The chief executive officer of
James J. Murren was in
"We do not want to sucked into the tax debate. We have been sucked into a debate we have no role in being in," he said. "We just want to know what the rules are, and we want to be here."
Gov.Martin O'Malleyis expected to announce Friday that he is summoning lawmakers back to the capital to consider legislation that would allow a casino in Prince George's and the addition of table games at all Maryland casinos.
Murren's comments are a change from the company's position in June, when the CEO called Maryland's slots tax "egregiously high" and said MGM couldn't build a casino at that rate.
Opponents of gambling expansion in general and the National Harbor site in particular seized on proposals to cut the slots tax in Maryland as part of the gambling bill. National Harbor's rivals and others have accused the state's political leaders of planning to give tax breaks to wealthy casino operators just months after raising income taxes on about 14 percent of Maryland taxpayers. Doubts about cutting the slots tax rate have been one of the chief obstacles to passage of the bill in the House of Delegates.
In an interview with The Baltimore Sun, Murren conceded the line of attack has resonated.
"It has played very well," Murren said. "'Why give tax breaks to billionaire casino guys when you've raised my taxes?'"
At various times in the debate over National Harbor, some of its proponents — including its developer, the Peterson Cos. — have said a lower tax rate would be needed to allow the type of upscale casino they want at the riverfront site. Murren did not take that approach Thursday.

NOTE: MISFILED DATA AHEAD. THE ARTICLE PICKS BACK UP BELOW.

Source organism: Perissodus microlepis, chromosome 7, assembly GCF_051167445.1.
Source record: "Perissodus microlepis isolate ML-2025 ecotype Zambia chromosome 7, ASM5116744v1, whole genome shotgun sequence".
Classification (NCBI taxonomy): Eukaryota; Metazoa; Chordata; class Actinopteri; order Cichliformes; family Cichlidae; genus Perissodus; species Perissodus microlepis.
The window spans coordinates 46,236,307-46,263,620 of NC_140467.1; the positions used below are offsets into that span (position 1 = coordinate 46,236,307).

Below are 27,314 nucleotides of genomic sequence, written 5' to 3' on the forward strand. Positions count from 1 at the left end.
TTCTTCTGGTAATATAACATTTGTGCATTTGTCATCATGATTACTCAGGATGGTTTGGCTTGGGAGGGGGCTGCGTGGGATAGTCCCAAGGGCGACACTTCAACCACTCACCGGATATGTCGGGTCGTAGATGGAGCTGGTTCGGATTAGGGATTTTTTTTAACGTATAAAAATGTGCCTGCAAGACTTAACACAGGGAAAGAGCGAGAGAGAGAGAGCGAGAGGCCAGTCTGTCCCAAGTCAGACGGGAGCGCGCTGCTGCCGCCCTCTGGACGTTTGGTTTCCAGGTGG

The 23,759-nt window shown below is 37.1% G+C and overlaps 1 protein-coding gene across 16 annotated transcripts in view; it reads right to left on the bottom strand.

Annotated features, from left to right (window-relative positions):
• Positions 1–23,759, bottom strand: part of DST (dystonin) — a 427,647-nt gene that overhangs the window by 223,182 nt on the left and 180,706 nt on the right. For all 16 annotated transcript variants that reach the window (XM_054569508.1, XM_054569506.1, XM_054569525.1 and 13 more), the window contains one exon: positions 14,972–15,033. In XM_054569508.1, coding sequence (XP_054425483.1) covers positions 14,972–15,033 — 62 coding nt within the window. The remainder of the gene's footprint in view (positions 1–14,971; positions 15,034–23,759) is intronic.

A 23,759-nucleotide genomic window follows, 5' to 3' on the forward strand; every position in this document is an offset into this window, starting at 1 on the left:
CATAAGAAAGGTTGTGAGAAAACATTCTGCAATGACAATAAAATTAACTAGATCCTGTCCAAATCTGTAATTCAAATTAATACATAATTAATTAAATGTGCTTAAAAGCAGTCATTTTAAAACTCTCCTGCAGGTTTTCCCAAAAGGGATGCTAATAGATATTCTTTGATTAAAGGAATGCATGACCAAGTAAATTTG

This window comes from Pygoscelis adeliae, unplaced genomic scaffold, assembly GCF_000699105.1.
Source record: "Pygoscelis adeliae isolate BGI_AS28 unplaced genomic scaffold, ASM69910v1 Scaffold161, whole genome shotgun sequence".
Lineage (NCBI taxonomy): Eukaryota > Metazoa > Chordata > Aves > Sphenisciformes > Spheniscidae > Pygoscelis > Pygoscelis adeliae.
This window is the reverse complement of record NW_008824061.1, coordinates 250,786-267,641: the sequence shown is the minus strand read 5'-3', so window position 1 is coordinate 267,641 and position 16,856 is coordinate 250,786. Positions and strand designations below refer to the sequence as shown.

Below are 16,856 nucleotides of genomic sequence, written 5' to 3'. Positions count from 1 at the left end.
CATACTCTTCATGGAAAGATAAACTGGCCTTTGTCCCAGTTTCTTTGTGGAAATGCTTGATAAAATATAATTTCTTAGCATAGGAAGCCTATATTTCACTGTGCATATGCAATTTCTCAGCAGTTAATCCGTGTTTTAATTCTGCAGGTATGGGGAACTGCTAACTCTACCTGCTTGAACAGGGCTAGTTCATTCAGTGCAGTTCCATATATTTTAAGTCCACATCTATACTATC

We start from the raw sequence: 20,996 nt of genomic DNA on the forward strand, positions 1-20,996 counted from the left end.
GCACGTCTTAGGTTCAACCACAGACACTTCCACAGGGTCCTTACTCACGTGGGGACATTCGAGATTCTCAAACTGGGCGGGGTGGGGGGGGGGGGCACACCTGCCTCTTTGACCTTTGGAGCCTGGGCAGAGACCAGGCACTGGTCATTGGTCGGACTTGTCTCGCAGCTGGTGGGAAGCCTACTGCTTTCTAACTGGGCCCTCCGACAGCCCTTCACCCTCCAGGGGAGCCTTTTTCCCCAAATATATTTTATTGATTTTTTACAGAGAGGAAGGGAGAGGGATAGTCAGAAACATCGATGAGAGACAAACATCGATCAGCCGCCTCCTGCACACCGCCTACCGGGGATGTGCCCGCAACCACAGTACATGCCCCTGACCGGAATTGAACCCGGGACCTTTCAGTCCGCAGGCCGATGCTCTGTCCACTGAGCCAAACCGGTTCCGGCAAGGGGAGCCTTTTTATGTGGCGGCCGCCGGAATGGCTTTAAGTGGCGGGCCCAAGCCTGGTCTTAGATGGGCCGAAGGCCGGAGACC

He did say that any slots tax rate the General Assembly might set would affect the level of investment the company would make at the Potomac River site, assuming it were chosen over other potential Prince George's sites. The lower the rate, he said, the more money the company would be able to invest into making it a more attractive destination. That, he suggested, could bring more money to the state.
However, Murren said, the company is prepared to invest at least $500 million — along with another $200 million provided by the developer of National Harbor — even if the General Assembly makes no change in the tax rate beyond a relatively noncontroversial adjustment to compensate operators for taking over the purchase of slot machines.
Even if gambling legislation fails in a special session, Murren said the international casino giant will not walk away from the National Harbor site. But he noted that a delay beyond August would mean the voters would have to wait until 2014 to weigh in on the issue.
"I think it's a shame then because you'd lose two years on revenue, jobs, taxes," he said.
One of the leading opponents of a casino at National is David Cordish, chief executive of the company that developed the Maryland Live Casino at Arundel Mills. Cordish contends that legislative approval of a license in Prince George's so soon after his June opening would be unfair to his facility.
The MGM executive said he would agree with Cordish if the proposal on the table were simply to add a sixth casino. But he contended that the addition of table games would let all casino operators — and the state — bring in more money and make their licenses more valuable.
Murren also addressed a recent TV ad campaign launched by the
Lisa Ellis, public affairs director for the minority contractors' group, said the association stands behind the ads.